Magic For Beginners

by

Author:  Kelly Link,  (Author)Shelley Jackson ,(Illustrator)

Title:  Magic For Beginners

Genre:  Fantasy, Horror

Publication Date:  2005

Number of Pages:  297

Geographical Setting:  United States, Anywhere

Time Period:  Modern Day

Series:  Short Story Collection

Plot Summary:  This collection of 9 short stories is for those who want something different in their fantasy.  These stories take place in the modern day, or do they?  For example, one story, The Hortlak is a tale of a young man falling in love with a girl in a convenience store.  It just so happens the convenient store is located next to a vortex that zombies emerge from time to time.  They don’t eat people anymore because ‘they are done with that now.’  Another story, Stone Animals is about a man and his wife moving to suburbia with their kids, and everything is going well, except for the rabbits.  The rabbits watch them while they sleep, plotting their next move.  Catskin is a folk tale set in modern times, where witches do gruesome things and cats speak on cue.  The Great Divorce is about a man who divorces his wife, who just so happens to be dead.  All of these tales are amusing, witty, brash, and indeed, magical.

Subject Headings:  Magic–Supernatural–Ghosts–Zombies–Mediums–Occult–Folktales–Witches–Gypsies–Haunted Houses–Aliens (Space)–Cats–Rabbits–Art–Lawn Ornaments–Young Adults–Television (shows)–Libraries–Dreams

Appeal:
Candid, Playful, Sarcastic, Quirky, Humorous, Shocking, Edgy, Whimsical, Believable Adults, Teenagers, Bizarre,  Creepy, Unpretentious, Succinct, Euphoric, Lyrical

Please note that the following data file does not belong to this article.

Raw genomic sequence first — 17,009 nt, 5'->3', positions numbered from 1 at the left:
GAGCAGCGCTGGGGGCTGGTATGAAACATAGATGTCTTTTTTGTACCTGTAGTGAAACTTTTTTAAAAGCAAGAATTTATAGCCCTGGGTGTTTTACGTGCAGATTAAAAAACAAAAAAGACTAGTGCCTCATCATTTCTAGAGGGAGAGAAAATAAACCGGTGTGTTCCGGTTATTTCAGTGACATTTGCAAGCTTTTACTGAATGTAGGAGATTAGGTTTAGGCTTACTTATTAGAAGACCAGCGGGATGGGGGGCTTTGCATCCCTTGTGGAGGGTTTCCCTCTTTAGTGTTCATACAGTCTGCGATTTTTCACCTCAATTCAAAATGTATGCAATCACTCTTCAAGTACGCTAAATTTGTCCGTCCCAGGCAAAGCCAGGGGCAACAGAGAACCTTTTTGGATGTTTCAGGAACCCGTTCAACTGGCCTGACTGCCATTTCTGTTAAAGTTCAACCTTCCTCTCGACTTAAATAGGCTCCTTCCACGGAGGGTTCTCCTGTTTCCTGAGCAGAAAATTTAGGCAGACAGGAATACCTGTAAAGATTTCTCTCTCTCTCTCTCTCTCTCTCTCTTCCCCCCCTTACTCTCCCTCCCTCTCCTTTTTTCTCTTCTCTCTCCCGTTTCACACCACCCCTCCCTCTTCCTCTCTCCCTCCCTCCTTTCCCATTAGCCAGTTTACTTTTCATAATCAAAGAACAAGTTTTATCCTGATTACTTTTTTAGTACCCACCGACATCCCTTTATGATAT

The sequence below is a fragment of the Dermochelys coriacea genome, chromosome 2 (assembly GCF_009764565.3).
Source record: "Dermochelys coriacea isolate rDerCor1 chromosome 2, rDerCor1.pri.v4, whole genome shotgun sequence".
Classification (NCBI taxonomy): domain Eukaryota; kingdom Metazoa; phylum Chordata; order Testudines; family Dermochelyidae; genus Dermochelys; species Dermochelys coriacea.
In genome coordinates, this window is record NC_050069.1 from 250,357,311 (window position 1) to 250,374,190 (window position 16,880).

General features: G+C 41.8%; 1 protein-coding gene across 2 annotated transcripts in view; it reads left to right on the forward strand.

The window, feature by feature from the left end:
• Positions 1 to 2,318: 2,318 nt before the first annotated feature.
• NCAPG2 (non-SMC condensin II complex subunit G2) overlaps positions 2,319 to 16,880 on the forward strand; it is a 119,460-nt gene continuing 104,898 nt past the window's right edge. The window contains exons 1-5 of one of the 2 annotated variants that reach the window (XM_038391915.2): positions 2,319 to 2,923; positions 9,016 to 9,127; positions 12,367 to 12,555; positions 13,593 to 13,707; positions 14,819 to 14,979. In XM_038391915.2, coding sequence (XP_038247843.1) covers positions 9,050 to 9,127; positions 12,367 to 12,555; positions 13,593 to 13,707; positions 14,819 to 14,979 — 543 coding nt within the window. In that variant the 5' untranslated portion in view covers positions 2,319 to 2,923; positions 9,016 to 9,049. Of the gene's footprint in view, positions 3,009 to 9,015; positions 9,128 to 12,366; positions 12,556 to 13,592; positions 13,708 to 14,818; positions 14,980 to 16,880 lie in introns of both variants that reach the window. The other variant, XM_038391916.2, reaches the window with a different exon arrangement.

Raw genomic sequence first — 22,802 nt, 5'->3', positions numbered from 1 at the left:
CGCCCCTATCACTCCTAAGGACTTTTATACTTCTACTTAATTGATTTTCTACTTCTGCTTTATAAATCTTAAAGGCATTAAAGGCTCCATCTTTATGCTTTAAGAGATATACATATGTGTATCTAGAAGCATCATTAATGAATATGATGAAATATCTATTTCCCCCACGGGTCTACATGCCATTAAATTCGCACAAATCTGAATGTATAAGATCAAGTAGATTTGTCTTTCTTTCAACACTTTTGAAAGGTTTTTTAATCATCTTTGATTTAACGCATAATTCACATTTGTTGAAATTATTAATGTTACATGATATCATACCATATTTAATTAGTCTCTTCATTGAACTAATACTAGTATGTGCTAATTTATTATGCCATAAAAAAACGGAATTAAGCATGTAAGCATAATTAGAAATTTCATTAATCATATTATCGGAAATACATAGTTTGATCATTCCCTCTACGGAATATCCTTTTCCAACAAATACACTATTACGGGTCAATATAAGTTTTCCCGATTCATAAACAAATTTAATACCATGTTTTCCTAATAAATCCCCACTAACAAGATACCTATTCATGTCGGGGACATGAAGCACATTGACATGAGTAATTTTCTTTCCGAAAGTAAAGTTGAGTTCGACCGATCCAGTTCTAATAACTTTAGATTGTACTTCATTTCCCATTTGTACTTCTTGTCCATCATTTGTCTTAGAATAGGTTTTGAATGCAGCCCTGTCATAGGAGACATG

3 appeal terms that best describe this book:  Whimsical, Humorous, Sarcastic

3 Similar Fiction Works and authors:


The Tough Guide to Fantasy Land
Diana Wynne Jones.  Those who enjoy Kelly Link’s sense of humor will enjoy this sarcastic “travel guide” to the fantasy genre.  This book is for those who enjoy the fantasy genre, but also always laugh at the tropes and cliches associated with it.  For example, the reader will learn the importance of always having a map, knowing the difference between Magical Amulets and Talismans and why merchandise of any description is always in bales.  The book is like reading a fantasy dictionary, only fun.

The Light Fantastic
Terry Pratchett.  The Light Fantastic is just one of the books in Pratchett’s Discworld series that will appeal to fans of modern magic, witches, and humorous, funny characters.  His books are fast-paced, charming, and very silly.  His books are delightful, satirical, and very wry.

PastoraliaGeorge Saunders.  This collection of short stories will appeal to readers for it’s offbeat tone, over-the top characters, and dark themes mingled with bizarre comedy.  Saunders tales are full of twists and alternate realities, quirky situations and puzzling locales.

3 Similar Non-Fiction Works and Authors:

Exercises in Style,
Raymond Queneau.  Those who enjoy Link’s work will immediately notice her rich writing style, full of fantastical details and ideas.  Exercises in Style is a creative writing explosion of ideas that takes one story and tells it 99 different times, in different styles, tones, and even languages.  The stories themselves are indeed fictional, but this is a book about the writing process, and those who appreciate it.

The Art of Fiction, Notes on Craft for Young Writers.
John Gardner.  This book is another interesting tale for readers of all ages on the creative process of making fiction.  The tone is serious, but also comical and optimistic in tone.  The sections on art, techniques, and common errors are particularly revelatory.

The Fantasy Film (New Approaches to Film Genre) Katherine A. Fowkes.  This film guide provides analyses of various fantasy genre films throughout the years, including The Wizard of Oz, Lord of the Rings, Harry Potter, and Shrek.  It is a good overview of the genre along with critical responses and includes photos and screen shots as well.

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